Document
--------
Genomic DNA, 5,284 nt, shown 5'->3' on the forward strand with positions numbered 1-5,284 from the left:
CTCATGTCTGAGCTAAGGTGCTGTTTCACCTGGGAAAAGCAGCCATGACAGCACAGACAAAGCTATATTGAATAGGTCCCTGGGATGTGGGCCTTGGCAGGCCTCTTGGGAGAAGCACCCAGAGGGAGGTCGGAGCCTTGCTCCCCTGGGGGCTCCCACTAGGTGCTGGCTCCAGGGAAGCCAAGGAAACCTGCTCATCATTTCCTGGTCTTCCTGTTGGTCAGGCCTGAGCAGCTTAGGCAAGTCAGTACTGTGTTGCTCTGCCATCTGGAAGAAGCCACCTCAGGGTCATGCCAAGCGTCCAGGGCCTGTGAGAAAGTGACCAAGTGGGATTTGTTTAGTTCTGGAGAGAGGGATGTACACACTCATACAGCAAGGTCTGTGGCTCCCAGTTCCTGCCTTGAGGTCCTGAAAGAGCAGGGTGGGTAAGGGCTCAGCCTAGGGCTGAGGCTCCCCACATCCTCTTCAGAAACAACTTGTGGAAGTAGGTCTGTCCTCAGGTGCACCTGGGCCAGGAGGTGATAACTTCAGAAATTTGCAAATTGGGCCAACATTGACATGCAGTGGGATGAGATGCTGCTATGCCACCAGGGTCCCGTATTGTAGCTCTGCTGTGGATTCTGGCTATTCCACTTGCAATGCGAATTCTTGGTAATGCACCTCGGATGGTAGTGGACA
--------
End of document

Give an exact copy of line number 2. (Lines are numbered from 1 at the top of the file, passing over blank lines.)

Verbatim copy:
CTCATGTCTGAGCTAAGGTGCTGTTTCACCTGGGAAAAGCAGCCATGACAGCACAGACAAAGCTATATTGAATAGGTCCCTGGGATGTGGGCCTTGGCAGGCCTCTTGGGAGAAGCACCCAGAGGGAGGTCGGAGCCTTGCTCCCCTGGGGGCTCCCACTAGGTGCTGGCTCCAGGGAAGCCAAGGAAACCTGCTCATCATTTCCTGGTCTTCCTGTTGGTCAGGCCTGAGCAGCTTAGGCAAGTCAGTACTGTGTTGCTCTGCCATCTGGAAGAAGCCACCTCAGGGTCATGCCAAGCGTCCAGGGCCTGTGAGAAAGTGACCAAGTGGGATTTGTTTAGTTCTGGAGAGAGGGATGTACACACTCATACAGCAAGGTCTGTGGCTCCCAGTTCCTGCCTTGAGGTCCTGAAAGAGCAGGGTGGGTAAGGGCTCAGCCTAGGGCTGAGGCTCCCCACATCCTCTTCAGAAACAACTTGTGGAAGTAGGTCTGTCCTCAGGTGCACCTGGGCCAGGAGGTGATAACTTCAGAAATTTGCAAATTGGGCCAACATTGACATGCAGTGGGATGAGATGCTGCTATGCCACCAGGGTCCCGTATTGTAGCTCTGCTGTGGATTCTGGCTATTCCACTTGCAATGCGAATTCTTGGTAATGCACCTCGGATGGTAGTGGACA